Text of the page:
The two South Africans

A seldom seen South Africa speaks to our hearts this week while the familiar South Africa of international diplomacy remains in the spotlight of world censure. The headlined South Africa has become almost an abstraction, a monilith watched for signs of reaction to outside pressure or encouragement. The other South Africa is not abstract, not monolithic, but a land including groups and individauls who are just as concerned as any outsider about the legally sanctioned inhumanity that overshadows the positive aspects of their country. They number members of the white minority as well as the black majority. Their concern shines through the current Monitor series, "South Africa's archipelago."

The archipelago of the title refers to the "islands" of improverished rural tribal reserves where between two and three million black people have been forced to resettle over the past three decades. The process is still going on, as correspondent Gary Thatcher witnessed, with many of the enclaves hidden from main roads so that even South Africans are often unaware of the harsh conditions. The removals, based on race, are covered by various laws including one that designates only 14 percent of the land for the 71 percent of the population that is black. While the world trend is toward land reform -- a more equitable distribution of land -- South Africa presses in the opposite direction.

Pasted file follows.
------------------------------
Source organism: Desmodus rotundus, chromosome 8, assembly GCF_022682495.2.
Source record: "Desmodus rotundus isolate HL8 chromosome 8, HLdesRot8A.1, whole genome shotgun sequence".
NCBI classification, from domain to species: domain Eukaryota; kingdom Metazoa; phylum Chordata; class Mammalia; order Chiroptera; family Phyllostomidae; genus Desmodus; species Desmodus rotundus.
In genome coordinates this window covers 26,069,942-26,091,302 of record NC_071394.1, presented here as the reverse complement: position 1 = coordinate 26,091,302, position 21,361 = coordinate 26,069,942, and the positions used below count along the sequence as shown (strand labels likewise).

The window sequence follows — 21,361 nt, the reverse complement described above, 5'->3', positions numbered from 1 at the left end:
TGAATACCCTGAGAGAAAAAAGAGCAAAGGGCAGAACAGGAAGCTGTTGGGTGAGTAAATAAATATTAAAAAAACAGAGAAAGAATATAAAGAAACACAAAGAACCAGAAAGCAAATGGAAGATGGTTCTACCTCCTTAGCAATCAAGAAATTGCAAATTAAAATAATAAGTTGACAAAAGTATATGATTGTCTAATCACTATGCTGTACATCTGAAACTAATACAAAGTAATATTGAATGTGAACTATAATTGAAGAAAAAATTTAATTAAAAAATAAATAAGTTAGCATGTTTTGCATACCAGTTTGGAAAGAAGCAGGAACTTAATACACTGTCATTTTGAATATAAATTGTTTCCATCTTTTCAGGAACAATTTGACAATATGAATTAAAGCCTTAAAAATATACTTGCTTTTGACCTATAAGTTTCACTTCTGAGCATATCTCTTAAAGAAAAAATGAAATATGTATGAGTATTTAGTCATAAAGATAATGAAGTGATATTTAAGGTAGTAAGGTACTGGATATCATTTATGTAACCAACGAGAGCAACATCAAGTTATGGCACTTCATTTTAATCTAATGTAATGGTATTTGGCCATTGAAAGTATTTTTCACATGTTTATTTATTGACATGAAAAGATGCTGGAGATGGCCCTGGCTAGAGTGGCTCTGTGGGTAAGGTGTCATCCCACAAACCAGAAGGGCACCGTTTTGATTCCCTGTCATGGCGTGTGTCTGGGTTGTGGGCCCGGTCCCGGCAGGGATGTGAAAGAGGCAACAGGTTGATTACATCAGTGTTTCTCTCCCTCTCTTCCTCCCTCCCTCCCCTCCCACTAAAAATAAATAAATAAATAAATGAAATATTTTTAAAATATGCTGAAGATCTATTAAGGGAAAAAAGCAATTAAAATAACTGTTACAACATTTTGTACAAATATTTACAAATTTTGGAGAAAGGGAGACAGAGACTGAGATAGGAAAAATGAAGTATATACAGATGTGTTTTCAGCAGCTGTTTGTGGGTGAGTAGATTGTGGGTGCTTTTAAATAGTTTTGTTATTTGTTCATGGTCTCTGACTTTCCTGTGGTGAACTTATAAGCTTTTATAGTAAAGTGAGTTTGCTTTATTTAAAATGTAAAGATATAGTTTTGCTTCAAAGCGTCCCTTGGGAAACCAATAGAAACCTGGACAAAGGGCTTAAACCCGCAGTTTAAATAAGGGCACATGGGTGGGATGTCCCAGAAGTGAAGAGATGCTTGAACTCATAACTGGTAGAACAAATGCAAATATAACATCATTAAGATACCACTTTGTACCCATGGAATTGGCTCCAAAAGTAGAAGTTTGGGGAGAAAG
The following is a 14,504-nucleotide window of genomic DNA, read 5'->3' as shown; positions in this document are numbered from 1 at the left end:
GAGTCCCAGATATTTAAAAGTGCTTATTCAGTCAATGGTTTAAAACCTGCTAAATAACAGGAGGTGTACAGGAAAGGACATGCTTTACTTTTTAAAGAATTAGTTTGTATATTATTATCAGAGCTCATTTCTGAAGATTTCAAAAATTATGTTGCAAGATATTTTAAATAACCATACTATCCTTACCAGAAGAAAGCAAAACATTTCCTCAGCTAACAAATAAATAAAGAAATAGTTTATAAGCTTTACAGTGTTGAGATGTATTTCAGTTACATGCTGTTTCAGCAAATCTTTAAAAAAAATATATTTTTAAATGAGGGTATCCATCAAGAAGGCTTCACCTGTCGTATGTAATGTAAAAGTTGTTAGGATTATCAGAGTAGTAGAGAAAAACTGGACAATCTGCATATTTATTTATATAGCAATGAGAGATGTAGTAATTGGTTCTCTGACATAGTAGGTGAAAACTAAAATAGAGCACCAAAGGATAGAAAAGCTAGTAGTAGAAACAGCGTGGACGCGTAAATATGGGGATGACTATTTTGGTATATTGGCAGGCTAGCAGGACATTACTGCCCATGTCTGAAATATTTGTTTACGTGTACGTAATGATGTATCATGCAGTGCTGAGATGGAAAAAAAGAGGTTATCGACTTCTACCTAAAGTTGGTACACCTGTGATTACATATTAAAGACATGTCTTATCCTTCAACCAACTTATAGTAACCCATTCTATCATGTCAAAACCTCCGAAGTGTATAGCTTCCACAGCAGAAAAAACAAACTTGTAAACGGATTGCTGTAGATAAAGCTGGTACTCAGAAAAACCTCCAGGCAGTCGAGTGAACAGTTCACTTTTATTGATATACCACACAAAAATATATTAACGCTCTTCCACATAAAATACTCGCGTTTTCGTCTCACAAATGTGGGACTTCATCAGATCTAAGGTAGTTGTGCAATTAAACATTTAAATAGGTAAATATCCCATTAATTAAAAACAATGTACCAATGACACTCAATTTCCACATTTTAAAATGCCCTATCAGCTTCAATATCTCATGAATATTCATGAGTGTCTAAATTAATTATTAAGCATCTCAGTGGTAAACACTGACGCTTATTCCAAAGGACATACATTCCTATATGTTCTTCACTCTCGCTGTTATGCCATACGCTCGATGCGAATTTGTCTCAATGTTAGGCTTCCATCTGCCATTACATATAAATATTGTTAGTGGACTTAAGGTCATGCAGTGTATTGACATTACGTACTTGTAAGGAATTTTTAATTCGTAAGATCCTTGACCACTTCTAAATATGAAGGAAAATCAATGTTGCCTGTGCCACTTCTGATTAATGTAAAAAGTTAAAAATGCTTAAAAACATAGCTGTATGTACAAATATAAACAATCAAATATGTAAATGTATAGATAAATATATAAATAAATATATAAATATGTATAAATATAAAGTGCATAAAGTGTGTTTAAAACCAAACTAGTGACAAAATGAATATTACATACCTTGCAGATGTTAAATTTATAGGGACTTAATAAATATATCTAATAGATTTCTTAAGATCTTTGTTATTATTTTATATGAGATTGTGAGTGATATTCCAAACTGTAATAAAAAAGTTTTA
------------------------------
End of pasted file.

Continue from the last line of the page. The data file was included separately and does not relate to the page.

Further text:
Cruel dilemmas are presented to those South Africans who have informed themselves about one of the largest forced relocations of human beings in recent history, and who want to do something about it. The ordinary human response is to reach out and succor the victims. Yet, according to one view, to ease their lot is only to serve the overall interests of apartheid by helping it to work.

There are those who fatalistically would allow hardship to spur racial conflicts toward the change by violence which so many predict for South Africa unless government policies are steadily transformed to heal the situation.

But, as one of the concerned white South Africans says, "if you are a Christian, you can't look at people who are dying of hunger and say you're not going to do anything about it." It can only be hoped that this kind of compassion spreads in South Africa. Outsiders can accomplish little in comparison to what South Africans themselves can.

Yet outsiders canm do something beyond all the debates over what political or economic tactics might influence Pretoria. As a black churchman puts it in the final article of the series, prayers by people across the world can help bring about the proper treatment of all people in South Africa.

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